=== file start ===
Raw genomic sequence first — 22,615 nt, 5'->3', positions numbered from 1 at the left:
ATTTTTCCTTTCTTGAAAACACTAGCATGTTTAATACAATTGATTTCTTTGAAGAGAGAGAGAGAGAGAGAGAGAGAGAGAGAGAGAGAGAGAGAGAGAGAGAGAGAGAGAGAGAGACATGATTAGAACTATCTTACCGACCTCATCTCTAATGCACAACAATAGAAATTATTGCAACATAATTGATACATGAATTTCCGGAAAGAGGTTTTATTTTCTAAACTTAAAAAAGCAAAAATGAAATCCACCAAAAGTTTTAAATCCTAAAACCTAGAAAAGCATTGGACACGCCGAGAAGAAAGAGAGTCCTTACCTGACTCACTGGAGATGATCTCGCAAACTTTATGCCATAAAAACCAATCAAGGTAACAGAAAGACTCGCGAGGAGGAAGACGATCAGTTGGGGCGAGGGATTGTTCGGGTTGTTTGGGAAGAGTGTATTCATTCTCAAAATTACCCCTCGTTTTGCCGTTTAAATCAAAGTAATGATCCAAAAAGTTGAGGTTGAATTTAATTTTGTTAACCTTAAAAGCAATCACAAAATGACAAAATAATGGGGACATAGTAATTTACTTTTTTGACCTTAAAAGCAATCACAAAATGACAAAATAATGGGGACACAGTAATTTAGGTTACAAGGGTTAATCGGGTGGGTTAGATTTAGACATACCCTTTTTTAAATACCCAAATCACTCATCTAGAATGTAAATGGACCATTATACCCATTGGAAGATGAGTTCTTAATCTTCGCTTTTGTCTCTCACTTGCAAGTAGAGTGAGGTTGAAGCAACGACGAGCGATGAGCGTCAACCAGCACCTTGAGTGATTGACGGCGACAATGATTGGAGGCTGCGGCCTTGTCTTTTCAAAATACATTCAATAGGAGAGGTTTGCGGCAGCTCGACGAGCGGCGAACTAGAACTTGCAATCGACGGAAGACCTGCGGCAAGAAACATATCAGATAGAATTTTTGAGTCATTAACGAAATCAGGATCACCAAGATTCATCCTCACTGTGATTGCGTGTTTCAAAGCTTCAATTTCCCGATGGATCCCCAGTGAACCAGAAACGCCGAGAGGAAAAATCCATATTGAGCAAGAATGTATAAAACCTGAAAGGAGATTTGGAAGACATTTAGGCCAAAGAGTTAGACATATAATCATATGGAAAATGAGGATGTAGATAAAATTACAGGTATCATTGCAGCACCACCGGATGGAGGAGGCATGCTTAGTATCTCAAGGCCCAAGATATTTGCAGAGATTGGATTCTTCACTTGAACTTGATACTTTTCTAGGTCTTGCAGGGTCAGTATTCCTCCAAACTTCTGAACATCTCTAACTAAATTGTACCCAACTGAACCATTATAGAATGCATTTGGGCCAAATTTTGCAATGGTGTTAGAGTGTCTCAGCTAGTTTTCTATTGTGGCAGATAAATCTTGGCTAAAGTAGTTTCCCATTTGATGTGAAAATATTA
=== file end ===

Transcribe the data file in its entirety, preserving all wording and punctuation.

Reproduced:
Raw genomic sequence first — 22,615 nt, 5'->3', positions numbered from 1 at the left:
ATTTTTCCTTTCTTGAAAACACTAGCATGTTTAATACAATTGATTTCTTTGAAGAGAGAGAGAGAGAGAGAGAGAGAGAGAGAGAGAGAGAGAGAGAGAGAGAGAGAGAGAGAGAGACATGATTAGAACTATCTTACCGACCTCATCTCTAATGCACAACAATAGAAATTATTGCAACATAATTGATACATGAATTTCCGGAAAGAGGTTTTATTTTCTAAACTTAAAAAAGCAAAAATGAAATCCACCAAAAGTTTTAAATCCTAAAACCTAGAAAAGCATTGGACACGCCGAGAAGAAAGAGAGTCCTTACCTGACTCACTGGAGATGATCTCGCAAACTTTATGCCATAAAAACCAATCAAGGTAACAGAAAGACTCGCGAGGAGGAAGACGATCAGTTGGGGCGAGGGATTGTTCGGGTTGTTTGGGAAGAGTGTATTCATTCTCAAAATTACCCCTCGTTTTGCCGTTTAAATCAAAGTAATGATCCAAAAAGTTGAGGTTGAATTTAATTTTGTTAACCTTAAAAGCAATCACAAAATGACAAAATAATGGGGACATAGTAATTTACTTTTTTGACCTTAAAAGCAATCACAAAATGACAAAATAATGGGGACACAGTAATTTAGGTTACAAGGGTTAATCGGGTGGGTTAGATTTAGACATACCCTTTTTTAAATACCCAAATCACTCATCTAGAATGTAAATGGACCATTATACCCATTGGAAGATGAGTTCTTAATCTTCGCTTTTGTCTCTCACTTGCAAGTAGAGTGAGGTTGAAGCAACGACGAGCGATGAGCGTCAACCAGCACCTTGAGTGATTGACGGCGACAATGATTGGAGGCTGCGGCCTTGTCTTTTCAAAATACATTCAATAGGAGAGGTTTGCGGCAGCTCGACGAGCGGCGAACTAGAACTTGCAATCGACGGAAGACCTGCGGCAAGAAACATATCAGATAGAATTTTTGAGTCATTAACGAAATCAGGATCACCAAGATTCATCCTCACTGTGATTGCGTGTTTCAAAGCTTCAATTTCCCGATGGATCCCCAGTGAACCAGAAACGCCGAGAGGAAAAATCCATATTGAGCAAGAATGTATAAAACCTGAAAGGAGATTTGGAAGACATTTAGGCCAAAGAGTTAGACATATAATCATATGGAAAATGAGGATGTAGATAAAATTACAGGTATCATTGCAGCACCACCGGATGGAGGAGGCATGCTTAGTATCTCAAGGCCCAAGATATTTGCAGAGATTGGATTCTTCACTTGAACTTGATACTTTTCTAGGTCTTGCAGGGTCAGTATTCCTCCAAACTTCTGAACATCTCTAACTAAATTGTACCCAACTGAACCATTATAGAATGCATTTGGGCCAAATTTTGCAATGGTGTTAGAGTGTCTCAGCTAGTTTTCTATTGTGGCAGATAAATCTTGGCTAAAGTAGTTTCCCATTTGATGTGAAAATATTA